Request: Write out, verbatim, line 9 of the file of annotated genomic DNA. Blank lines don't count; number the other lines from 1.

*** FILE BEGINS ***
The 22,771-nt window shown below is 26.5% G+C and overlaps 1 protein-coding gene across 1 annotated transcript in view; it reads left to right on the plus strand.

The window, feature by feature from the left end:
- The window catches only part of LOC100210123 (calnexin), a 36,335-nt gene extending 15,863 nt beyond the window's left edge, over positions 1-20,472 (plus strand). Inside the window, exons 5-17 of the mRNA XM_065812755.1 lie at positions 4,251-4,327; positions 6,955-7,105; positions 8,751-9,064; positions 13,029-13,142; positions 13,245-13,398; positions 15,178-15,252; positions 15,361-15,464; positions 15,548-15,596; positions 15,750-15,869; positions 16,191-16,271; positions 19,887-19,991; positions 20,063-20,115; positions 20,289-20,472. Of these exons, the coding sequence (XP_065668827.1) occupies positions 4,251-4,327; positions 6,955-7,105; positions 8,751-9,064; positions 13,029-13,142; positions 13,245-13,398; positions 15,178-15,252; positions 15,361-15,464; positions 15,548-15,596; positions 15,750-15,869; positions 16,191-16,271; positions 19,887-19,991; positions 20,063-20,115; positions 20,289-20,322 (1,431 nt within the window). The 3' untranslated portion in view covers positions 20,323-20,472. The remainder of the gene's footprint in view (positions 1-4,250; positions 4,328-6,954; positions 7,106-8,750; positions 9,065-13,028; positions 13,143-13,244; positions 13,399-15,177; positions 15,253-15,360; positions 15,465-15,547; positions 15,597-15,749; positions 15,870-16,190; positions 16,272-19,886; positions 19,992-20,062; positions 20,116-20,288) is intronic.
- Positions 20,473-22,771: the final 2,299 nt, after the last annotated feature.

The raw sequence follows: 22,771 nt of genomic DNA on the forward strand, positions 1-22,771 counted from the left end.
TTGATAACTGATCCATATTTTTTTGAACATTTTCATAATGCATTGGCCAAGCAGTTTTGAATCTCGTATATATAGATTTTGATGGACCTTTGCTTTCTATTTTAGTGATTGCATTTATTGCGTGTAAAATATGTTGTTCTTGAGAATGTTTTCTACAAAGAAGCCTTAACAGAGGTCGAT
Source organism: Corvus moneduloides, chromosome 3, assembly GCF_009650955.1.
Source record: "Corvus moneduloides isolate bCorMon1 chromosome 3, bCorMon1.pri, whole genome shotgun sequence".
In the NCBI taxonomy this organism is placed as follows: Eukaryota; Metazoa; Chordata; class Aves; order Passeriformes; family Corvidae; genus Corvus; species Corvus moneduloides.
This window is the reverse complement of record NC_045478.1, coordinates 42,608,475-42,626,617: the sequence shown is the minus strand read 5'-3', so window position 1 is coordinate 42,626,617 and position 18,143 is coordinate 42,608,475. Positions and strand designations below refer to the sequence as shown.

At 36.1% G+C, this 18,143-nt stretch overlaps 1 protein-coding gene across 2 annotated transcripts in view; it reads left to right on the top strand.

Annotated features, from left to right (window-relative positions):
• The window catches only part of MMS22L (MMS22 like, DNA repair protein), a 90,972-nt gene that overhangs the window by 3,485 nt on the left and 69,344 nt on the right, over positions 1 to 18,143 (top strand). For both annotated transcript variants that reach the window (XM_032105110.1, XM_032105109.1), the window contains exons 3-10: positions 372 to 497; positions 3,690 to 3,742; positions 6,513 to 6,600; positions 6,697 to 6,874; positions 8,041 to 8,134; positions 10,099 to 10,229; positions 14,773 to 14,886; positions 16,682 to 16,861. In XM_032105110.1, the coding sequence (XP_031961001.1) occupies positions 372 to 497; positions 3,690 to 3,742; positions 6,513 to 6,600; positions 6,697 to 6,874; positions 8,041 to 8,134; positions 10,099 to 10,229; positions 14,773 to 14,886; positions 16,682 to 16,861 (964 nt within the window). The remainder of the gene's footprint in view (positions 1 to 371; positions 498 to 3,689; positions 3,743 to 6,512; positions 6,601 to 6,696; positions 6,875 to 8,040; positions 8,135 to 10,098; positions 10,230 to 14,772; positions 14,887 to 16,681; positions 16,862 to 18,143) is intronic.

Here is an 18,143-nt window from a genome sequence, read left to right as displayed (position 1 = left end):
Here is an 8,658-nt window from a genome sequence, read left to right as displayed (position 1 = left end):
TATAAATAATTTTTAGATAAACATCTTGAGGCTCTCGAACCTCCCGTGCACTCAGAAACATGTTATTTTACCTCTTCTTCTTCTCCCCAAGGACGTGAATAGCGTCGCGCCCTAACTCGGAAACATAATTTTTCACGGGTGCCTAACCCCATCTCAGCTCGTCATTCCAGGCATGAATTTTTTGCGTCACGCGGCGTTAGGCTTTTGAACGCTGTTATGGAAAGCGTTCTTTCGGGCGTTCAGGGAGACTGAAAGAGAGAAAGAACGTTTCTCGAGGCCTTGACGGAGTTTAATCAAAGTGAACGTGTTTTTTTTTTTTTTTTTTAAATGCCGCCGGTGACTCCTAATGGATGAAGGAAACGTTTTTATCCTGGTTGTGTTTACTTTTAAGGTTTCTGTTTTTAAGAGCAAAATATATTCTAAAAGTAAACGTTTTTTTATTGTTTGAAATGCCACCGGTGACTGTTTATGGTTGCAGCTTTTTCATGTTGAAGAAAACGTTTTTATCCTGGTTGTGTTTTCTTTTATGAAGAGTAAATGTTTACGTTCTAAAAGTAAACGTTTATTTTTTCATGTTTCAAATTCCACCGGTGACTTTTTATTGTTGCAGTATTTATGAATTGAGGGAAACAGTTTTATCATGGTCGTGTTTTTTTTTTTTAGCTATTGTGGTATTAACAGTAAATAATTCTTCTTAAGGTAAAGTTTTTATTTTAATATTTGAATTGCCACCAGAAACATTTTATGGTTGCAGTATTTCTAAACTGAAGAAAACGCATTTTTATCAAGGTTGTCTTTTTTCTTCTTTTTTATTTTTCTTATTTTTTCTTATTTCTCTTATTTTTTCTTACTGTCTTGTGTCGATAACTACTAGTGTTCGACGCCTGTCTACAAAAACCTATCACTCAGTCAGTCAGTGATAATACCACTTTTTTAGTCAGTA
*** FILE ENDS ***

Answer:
In the NCBI taxonomy this organism is placed as follows: Eukaryota; Metazoa; Chordata; class Aves; order Passeriformes; family Corvidae; genus Corvus; species Corvus moneduloides.